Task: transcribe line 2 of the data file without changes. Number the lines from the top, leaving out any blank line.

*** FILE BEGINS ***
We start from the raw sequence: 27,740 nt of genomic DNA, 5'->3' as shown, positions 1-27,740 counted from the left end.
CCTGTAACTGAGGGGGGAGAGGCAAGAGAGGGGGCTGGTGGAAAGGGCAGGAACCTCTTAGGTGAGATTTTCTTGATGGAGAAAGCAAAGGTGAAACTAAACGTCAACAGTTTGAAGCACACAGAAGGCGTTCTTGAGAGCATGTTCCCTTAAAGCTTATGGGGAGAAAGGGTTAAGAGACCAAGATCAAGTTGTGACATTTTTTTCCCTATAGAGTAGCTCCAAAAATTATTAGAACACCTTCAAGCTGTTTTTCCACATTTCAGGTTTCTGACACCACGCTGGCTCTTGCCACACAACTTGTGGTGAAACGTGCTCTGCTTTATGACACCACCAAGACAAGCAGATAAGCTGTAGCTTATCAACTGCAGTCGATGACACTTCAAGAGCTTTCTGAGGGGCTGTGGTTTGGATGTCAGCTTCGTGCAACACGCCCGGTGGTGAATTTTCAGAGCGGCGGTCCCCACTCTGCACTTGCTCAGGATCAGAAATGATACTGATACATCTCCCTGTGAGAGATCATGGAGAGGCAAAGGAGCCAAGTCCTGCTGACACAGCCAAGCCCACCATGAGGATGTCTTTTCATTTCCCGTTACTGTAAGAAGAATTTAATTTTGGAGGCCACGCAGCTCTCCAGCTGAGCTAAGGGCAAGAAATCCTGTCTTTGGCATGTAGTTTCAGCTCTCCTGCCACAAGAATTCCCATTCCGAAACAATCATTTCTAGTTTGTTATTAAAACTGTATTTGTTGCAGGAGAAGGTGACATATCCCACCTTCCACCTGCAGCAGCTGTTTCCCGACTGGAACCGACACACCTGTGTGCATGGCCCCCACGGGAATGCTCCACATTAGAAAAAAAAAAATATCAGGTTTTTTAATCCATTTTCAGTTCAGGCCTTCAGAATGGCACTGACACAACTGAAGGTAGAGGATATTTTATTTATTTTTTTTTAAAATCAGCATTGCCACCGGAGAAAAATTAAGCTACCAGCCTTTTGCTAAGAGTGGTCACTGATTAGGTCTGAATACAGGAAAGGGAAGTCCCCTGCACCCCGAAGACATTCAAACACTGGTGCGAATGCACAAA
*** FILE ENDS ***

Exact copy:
CCTGTAACTGAGGGGGGAGAGGCAAGAGAGGGGGCTGGTGGAAAGGGCAGGAACCTCTTAGGTGAGATTTTCTTGATGGAGAAAGCAAAGGTGAAACTAAACGTCAACAGTTTGAAGCACACAGAAGGCGTTCTTGAGAGCATGTTCCCTTAAAGCTTATGGGGAGAAAGGGTTAAGAGACCAAGATCAAGTTGTGACATTTTTTTCCCTATAGAGTAGCTCCAAAAATTATTAGAACACCTTCAAGCTGTTTTTCCACATTTCAGGTTTCTGACACCACGCTGGCTCTTGCCACACAACTTGTGGTGAAACGTGCTCTGCTTTATGACACCACCAAGACAAGCAGATAAGCTGTAGCTTATCAACTGCAGTCGATGACACTTCAAGAGCTTTCTGAGGGGCTGTGGTTTGGATGTCAGCTTCGTGCAACACGCCCGGTGGTGAATTTTCAGAGCGGCGGTCCCCACTCTGCACTTGCTCAGGATCAGAAATGATACTGATACATCTCCCTGTGAGAGATCATGGAGAGGCAAAGGAGCCAAGTCCTGCTGACACAGCCAAGCCCACCATGAGGATGTCTTTTCATTTCCCGTTACTGTAAGAAGAATTTAATTTTGGAGGCCACGCAGCTCTCCAGCTGAGCTAAGGGCAAGAAATCCTGTCTTTGGCATGTAGTTTCAGCTCTCCTGCCACAAGAATTCCCATTCCGAAACAATCATTTCTAGTTTGTTATTAAAACTGTATTTGTTGCAGGAGAAGGTGACATATCCCACCTTCCACCTGCAGCAGCTGTTTCCCGACTGGAACCGACACACCTGTGTGCATGGCCCCCACGGGAATGCTCCACATTAGAAAAAAAAAAATATCAGGTTTTTTAATCCATTTTCAGTTCAGGCCTTCAGAATGGCACTGACACAACTGAAGGTAGAGGATATTTTATTTATTTTTTTTTAAAATCAGCATTGCCACCGGAGAAAAATTAAGCTACCAGCCTTTTGCTAAGAGTGGTCACTGATTAGGTCTGAATACAGGAAAGGGAAGTCCCCTGCACCCCGAAGACATTCAAACACTGGTGCGAATGCACAAA